The internet site that businesses need to use to register as essential services to continue to trade during the upcoming lockdown has been experiencing downtime, just hours before the shutdown kicks in.
Trade and Industry Minister Ebrahim Patel on Wednesday announced that businesses may apply to be recognised as essential services using the Companies and Intellectual Property Commission's (CIPC) BizPortal website (bizportal.gov.za), from Thursday.
The lockdown kicks in on Thursday at midnight and will continue until April 16, 2020. Any business not deemed as an essential service cannot trade during this period.
According to regulations gazetted by Cooperative Governance and Traditional Affairs Minister Nkosazana Dlamini-Zuma, essential goods and services include grocery stores, pharmacies, spaza shops, and funeral services, among others.
While the minister said the portal would be available "at the start of business trading hours" on Thursday, this has not been the case for all users.
Some applicants have been experiencing problems at various stages of the application process, and the site has also been down at various points of the day.
"The BizPortal website is currently not available at the moment due to maintenance. Please check back soon," a notice from the site read just before 15:00.
The process is meant to be automatic, with successful applicants being able to download their certification directly from the site, but the portal appears to have been experiencing difficulties in this regard.
Some business owners aired their frustrations on Twitter on Thursday.
One user Johan Viljoen suggested that the site can't cope with the amount of traffic on the site.
Another Twitter user Evelyn Palani said she could not access the site at all.
Some users have been getting error messages at different stages in the process.
While other users complained about not being able to reach anyone at the CIPC to deal with their queries.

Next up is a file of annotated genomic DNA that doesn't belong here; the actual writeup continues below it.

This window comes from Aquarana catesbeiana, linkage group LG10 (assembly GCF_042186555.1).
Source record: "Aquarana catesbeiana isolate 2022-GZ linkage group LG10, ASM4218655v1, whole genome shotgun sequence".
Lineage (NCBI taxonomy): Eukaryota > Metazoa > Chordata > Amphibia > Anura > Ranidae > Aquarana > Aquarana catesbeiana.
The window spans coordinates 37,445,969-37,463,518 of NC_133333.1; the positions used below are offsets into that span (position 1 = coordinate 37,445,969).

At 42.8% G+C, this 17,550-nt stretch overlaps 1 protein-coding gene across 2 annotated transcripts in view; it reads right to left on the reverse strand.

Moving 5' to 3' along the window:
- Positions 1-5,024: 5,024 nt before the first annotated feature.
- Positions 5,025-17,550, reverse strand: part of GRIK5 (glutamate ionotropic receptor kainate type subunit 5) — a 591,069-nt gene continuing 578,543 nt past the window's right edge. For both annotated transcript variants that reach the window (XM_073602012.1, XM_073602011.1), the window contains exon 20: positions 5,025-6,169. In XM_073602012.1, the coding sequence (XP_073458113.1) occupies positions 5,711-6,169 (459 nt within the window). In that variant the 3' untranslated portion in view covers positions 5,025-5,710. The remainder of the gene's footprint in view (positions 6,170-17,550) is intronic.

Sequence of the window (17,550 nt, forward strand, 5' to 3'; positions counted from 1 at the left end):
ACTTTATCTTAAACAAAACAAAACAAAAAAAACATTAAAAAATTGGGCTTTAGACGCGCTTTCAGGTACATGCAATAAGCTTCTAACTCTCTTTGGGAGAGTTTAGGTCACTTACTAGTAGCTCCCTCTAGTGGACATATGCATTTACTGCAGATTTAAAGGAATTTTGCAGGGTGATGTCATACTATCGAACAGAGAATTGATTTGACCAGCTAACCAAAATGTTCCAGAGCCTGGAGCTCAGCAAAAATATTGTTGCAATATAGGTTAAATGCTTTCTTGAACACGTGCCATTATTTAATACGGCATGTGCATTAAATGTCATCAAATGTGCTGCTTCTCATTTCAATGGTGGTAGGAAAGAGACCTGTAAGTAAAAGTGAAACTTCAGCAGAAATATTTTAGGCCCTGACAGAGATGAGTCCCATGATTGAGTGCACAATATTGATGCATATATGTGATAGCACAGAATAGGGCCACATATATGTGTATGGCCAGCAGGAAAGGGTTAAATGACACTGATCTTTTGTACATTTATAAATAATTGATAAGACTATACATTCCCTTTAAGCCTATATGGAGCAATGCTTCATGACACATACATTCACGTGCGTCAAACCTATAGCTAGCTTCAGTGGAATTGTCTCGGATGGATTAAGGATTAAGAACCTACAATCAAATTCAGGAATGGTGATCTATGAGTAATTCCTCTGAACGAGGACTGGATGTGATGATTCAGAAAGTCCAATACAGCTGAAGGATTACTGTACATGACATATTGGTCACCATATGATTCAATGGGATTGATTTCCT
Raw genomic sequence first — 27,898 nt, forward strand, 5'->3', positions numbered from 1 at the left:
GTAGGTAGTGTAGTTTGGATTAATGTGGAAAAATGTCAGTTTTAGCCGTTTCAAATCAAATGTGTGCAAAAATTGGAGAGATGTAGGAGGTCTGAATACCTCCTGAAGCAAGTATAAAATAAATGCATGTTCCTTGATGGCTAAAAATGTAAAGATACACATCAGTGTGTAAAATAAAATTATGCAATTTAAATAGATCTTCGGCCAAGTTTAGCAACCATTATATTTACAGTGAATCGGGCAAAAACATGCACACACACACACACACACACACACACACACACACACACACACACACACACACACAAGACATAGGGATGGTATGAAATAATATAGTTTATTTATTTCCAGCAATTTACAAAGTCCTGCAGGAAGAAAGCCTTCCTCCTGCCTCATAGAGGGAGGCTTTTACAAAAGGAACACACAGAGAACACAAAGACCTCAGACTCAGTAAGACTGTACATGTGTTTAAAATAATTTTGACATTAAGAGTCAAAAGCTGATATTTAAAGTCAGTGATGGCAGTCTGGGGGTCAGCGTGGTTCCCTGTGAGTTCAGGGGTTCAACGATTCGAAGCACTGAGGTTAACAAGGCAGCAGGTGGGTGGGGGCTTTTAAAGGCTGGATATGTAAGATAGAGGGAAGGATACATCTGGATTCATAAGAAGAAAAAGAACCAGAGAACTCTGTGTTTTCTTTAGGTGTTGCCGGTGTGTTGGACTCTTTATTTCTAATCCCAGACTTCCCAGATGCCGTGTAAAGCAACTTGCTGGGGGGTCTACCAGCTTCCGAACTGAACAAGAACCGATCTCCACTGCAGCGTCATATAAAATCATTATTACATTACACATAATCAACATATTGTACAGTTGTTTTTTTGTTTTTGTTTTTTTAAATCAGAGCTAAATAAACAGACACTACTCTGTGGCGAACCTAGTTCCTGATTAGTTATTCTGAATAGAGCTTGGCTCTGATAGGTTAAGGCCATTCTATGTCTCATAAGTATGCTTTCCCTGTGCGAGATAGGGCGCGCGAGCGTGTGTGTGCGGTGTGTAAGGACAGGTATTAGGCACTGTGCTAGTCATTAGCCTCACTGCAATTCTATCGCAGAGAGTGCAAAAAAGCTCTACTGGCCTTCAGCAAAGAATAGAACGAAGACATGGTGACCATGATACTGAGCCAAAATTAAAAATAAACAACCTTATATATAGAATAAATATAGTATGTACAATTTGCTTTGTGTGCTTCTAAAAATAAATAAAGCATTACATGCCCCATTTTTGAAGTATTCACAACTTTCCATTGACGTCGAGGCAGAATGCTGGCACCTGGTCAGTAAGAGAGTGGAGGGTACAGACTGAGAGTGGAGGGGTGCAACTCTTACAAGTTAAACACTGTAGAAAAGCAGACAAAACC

In a statement issued on Thursday, Gerhard Papenfus, chief executive of the National Employers' Association of South Africa warned that because of the technical difficulties on the site, some businesses might not be able to get the required compliance certificate ahead of the lockdown because of difficulties experienced in the application process.
"The portal has not been functional at any stage and even if it can be accessed, company registration numbers are reflected as incorrect.
"It is absolutely mindboggling that government compels essential services businesses to register on a website in order to continue essential services required to keep the country afloat during the lockdown, but does not provide an effective mechanism for them to do so," said Papenfus.
He noted that non-compliance with the lockdown regulations are a criminal offence, which would carry heavy penalties for some businesses.
CIPC official Ofentse Shakung told Fin24 earlier that businesses would still be able to apply for their certification throughout the lockdown period.
The Department of Trade and Industry (DTI), meanwhile, issued a statement on Thursday afternoon indicating that as of 14:00, more than 10 000 companies had successfully registered as providers of essential goods and services.
"Most of these have been in food supply, medical and pharmaceutical services and transport services. We will provide further update on communication platforms as to the number of registered businesses during the lockdown period," said DTI spokesperson Sidwell Medupe.
"The system is currently running with full functionality. We ask that companies be patient through the registration process, as there are large volumes presently being experienced.
"No companies will be prejudiced by any delay in the system. The service will continue to run tomorrow and beyond and it is not a requirement that companies complete registration before the lockdown begins," Medupe added.
Medupe said that companies may issue letters to their workers, independent of the registration process, which must be done ahead of the lockdown.
The department has warned that only companies permitted in terms of the lockdown process will be allowed to continue operating throughout the period.
"Any misrepresentation of information is a criminal offence and will be prosecuted. Already we have seen companies selling on-premise consumption of alcohol registering through the platform.
"Other examples include non-essential grooming for pets. We will advise these companies that this is not permitted, and may take further action if required," Medupe said.